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Don't get me wrong, I like porn as much as the next girl (that came out wrong), but the more I think, the more I think the unfiltered terminal has to go. I have to do a test today, or tomorrow, or if I ever have time again, just to see the limits of the filtered terminal.
Which means I'm going to have to do searches for things that are dirty. Which I really don't want to do at work. I guess if that's part of the job, though. I just want to make sure, really sure, the filter isn't too restrictive. It doesn't seem to be, being primarily an offensive image blocker, not text.
The vernacular form of the verb to fornicate (a phrase borrowed from someone on one of my husband's newsgroups) isn't blocked by this filter. That's as it should be, if you ask me. But further investigation is necessary.
People have complained about the unfiltered terminal. People being what they are, leave nasty images on the screen for the next user (who may actually being doing something legitimate) to find. This bothers me. Plus the pop ups. For those you who have never gone to a porn site, they open sixty bazillion windows when you click on a link. Sometimes, there is no way to get these windows the hell off your screen, short of shutting down or hitting task manager (which of course, they can't do with our security software).
People aren't going to like this. The assistant director had a good point yesterday, when you give the public something, it's impossible to take it away. But I think it's a lot like kindergarten... We'll just have to explain that four or five people blew it for the rest of you, sorry.
Patrons have complained, about the porn, about the state of the machine. The machine demonstrates the chaos theory though. I cleaned it two days ago. Yesterday, the cookies and the spyware was a mess again. The cost in staff time of maintaining that one terminal is just silly.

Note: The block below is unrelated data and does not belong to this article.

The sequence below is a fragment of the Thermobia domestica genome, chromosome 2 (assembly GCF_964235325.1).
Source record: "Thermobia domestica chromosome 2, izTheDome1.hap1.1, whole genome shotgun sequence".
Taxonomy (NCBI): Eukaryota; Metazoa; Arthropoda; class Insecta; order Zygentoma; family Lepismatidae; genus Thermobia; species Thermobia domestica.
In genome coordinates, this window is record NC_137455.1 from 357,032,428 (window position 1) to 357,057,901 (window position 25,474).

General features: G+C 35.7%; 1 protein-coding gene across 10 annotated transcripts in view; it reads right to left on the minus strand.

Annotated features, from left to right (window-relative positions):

What concerns me more is the time management software. People are not going to like registering with their library cards to use the terminals. But they'll have to deal. You need to have a card to take out a book. If anything, those computers are a lot more delicate, abused, and harder to replace than a book.
People might pay another $20 for a new copy of Mystic River. They're not going to want to pay $1,000 for the computer they zorched. But we've had computers zorched. And I sure as hell want to know who the last person that used it was. Not that I'd necessarily blame them, but to see if there is a pattern of destruction.
What worries me about the time software, too, is the difficulties the people might have in using it. People are endlessly confused about our print station. This will tie in the same way. There is going to be a learning curve.
On the other hand, people are endlessly confused by our sign up sheet. Evidently, if someone is already signed up for the time you want, it is acceptable to cross off their names and put yours in. Or if you really want to use terminal 7, it's okay to put your name in terminal 5's box. Then you can get all p'o'ed at the person using terminal 7 when they don't get up at exactly 2:00 and terminal 5 has been open for half an hour.
Ah, if only there were perfect solutions.